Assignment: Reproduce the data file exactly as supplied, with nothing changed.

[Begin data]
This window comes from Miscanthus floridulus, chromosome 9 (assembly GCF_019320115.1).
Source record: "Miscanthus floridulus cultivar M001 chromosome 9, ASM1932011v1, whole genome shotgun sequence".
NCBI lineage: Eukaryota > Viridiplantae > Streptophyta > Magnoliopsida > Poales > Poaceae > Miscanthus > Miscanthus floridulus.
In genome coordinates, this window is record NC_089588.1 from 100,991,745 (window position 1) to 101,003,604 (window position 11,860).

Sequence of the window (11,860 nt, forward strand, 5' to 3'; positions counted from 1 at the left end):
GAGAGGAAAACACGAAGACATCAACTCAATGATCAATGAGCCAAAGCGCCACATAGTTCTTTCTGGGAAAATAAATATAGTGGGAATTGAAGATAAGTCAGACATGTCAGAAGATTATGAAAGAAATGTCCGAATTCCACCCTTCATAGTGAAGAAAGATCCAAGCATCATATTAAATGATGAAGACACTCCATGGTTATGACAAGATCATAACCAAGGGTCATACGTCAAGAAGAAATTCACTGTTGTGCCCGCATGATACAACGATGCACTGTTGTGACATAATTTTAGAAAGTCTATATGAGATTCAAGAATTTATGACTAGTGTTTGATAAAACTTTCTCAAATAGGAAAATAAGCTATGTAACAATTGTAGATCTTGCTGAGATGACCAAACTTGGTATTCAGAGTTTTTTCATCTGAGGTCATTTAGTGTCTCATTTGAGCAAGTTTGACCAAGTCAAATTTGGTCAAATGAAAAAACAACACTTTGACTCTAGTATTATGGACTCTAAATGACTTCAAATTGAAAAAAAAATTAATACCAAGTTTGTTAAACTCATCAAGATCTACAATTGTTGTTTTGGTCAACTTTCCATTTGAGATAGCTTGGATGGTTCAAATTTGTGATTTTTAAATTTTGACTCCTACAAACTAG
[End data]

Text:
This window comes from Miscanthus floridulus, chromosome 9 (assembly GCF_019320115.1).
Source record: "Miscanthus floridulus cultivar M001 chromosome 9, ASM1932011v1, whole genome shotgun sequence".
NCBI lineage: Eukaryota > Viridiplantae > Streptophyta > Magnoliopsida > Poales > Poaceae > Miscanthus > Miscanthus floridulus.
In genome coordinates, this window is record NC_089588.1 from 100,991,745 (window position 1) to 101,003,604 (window position 11,860).

Sequence of the window (11,860 nt, forward strand, 5' to 3'; positions counted from 1 at the left end):
GAGAGGAAAACACGAAGACATCAACTCAATGATCAATGAGCCAAAGCGCCACATAGTTCTTTCTGGGAAAATAAATATAGTGGGAATTGAAGATAAGTCAGACATGTCAGAAGATTATGAAAGAAATGTCCGAATTCCACCCTTCATAGTGAAGAAAGATCCAAGCATCATATTAAATGATGAAGACACTCCATGGTTATGACAAGATCATAACCAAGGGTCATACGTCAAGAAGAAATTCACTGTTGTGCCCGCATGATACAACGATGCACTGTTGTGACATAATTTTAGAAAGTCTATATGAGATTCAAGAATTTATGACTAGTGTTTGATAAAACTTTCTCAAATAGGAAAATAAGCTATGTAACAATTGTAGATCTTGCTGAGATGACCAAACTTGGTATTCAGAGTTTTTTCATCTGAGGTCATTTAGTGTCTCATTTGAGCAAGTTTGACCAAGTCAAATTTGGTCAAATGAAAAAACAACACTTTGACTCTAGTATTATGGACTCTAAATGACTTCAAATTGAAAAAAAAATTAATACCAAGTTTGTTAAACTCATCAAGATCTACAATTGTTGTTTTGGTCAACTTTCCATTTGAGATAGCTTGGATGGTTCAAATTTGTGATTTTTAAATTTTGACTCCTACAAACTAG